The fact remains that Egypt’s protesters distrust the Brotherhood’s intentions, but these forces may subconsciously operate on the same side.
Monday’s immediate obstacle still stands: interaction between parliament and the SCAF. None of the council’s political proposals, which designated significant power to author a new constitution, have been resolved and the SCAF is bent on leveraging secrecy to maintain its authority. The SCAF refused to bow to protesters’ demands, instead poking them in the eye by promoting Kamal Ganzouri, a former prime minister under Mubarak, to his old position. The opposition is expected to clash with Ganzouri over a new constitution and many other legal reforms dealing with ex-Mubarak officials.
Monday’s rousing election has already sowed the seeds of future conflict. While many Egyptians dissociate themselves from Tahrir Square’s perceived radicalism and continue to lean on the SCAF, the council will keep a tight grip on power until forced to relinquish. Parliament has no authority over the SCAF; many political misdeeds may occur between now and mid-2102, when Field Marshall Hussein Tantawi pledged to transfer Egypt’s executive control to civilian authority. Some Egyptians also openly admit to being uninformed about candidates and parties, and participation can become a dangerous act without awareness.
Capitalizing directly on its relatively stable sympathy, the SCAF wasted no time flaunting its true colors. Amid glowing headlines from state, national and foreign media, SCAF members have deployed to soak up credit for Monday’s success. On top of spinning the record turnout as a refutation of Tahrir, the SCAF is busy comparing Monday to the first three days of the Yom Kippur War.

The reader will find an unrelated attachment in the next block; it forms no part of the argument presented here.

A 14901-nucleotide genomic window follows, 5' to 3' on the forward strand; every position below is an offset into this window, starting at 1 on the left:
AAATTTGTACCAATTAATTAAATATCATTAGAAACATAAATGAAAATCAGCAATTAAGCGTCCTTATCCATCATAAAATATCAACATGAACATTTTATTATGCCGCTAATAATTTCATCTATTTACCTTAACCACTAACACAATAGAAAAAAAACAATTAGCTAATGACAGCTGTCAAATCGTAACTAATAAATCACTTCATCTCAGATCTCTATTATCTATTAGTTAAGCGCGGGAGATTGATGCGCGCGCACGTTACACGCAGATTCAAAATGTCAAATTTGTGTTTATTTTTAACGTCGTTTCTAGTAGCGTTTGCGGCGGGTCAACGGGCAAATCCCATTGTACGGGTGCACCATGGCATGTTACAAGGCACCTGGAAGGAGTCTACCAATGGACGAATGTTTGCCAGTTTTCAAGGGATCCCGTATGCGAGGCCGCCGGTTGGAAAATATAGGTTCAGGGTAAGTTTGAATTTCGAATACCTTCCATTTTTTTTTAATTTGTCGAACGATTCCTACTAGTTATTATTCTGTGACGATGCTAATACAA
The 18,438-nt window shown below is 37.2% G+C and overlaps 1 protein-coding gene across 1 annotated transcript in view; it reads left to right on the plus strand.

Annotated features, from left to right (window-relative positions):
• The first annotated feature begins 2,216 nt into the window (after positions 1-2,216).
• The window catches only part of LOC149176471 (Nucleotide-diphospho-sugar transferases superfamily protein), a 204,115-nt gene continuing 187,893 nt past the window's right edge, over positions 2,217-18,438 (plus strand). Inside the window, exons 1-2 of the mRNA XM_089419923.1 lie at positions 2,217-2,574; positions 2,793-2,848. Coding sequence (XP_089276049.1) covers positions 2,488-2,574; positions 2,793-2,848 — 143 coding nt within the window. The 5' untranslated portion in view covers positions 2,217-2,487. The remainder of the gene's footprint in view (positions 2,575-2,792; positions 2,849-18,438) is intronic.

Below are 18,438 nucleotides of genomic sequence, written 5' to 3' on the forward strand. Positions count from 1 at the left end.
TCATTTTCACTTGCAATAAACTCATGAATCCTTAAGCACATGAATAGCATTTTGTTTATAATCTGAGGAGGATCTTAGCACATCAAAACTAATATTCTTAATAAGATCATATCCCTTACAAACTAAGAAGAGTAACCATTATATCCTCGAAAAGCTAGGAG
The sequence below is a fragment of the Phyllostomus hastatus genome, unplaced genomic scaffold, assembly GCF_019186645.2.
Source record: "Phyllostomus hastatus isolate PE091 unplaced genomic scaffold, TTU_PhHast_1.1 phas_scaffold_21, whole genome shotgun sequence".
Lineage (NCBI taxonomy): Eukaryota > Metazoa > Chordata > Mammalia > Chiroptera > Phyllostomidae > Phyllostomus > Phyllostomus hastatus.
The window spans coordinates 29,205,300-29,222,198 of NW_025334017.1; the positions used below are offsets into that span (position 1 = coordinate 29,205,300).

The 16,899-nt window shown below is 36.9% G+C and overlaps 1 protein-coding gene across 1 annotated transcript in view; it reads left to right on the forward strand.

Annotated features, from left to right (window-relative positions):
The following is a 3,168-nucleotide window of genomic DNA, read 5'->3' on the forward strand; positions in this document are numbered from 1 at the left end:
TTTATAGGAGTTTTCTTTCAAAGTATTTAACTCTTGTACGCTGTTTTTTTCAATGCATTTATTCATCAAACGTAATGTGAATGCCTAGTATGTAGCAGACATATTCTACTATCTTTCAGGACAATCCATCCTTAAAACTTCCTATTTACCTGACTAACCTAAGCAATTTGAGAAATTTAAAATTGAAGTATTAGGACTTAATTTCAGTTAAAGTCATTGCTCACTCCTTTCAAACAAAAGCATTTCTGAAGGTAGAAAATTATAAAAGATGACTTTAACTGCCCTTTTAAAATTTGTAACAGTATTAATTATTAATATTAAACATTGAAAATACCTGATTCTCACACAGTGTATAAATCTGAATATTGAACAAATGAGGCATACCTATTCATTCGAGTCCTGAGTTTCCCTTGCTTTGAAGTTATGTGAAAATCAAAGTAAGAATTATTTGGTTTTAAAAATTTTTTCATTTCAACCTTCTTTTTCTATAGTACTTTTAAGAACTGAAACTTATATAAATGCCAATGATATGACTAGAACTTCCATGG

"When we plan, we execute and, at the end, we succeed," Maj. Gen. Ismail Etman, a member of the ruling military council. "The armed forces pulled off this election like they pulled off the crossing in 1973.”
Equally suspicious, Monday’s election was vigorously approved by the Obama administration, which backed the SCAF throughout the protesters’ latest standoff. The White House would surely beg to differ, believing itself to be positioned on the right side of Egypt since January, but measured condemnation of Tantawi says otherwise. Any sincere transfer of power involving a friendly regime is suspect to doubt. Given parliament’s weak authority, the SCAF and Washington have no reason to influence Monday’s election.
The term “free” remains conditional.
Committed revolutionaries await Monday and Tuesday’s results with mixed feelings, welcoming Egypt’s enthusiasm but incurably suspicious of the SCAF. Through increased organization and integration with the wider population, Egypt’s revolutionary movement can stay active and relevant in the ongoing political transition. Whether cleared or packed, Tahrir’s space is vital to maintaining momentum and venting opposition.
Protesters and non-protesters must realize their symbiotic nature. Both need each other to create a new democratic era in Egypt.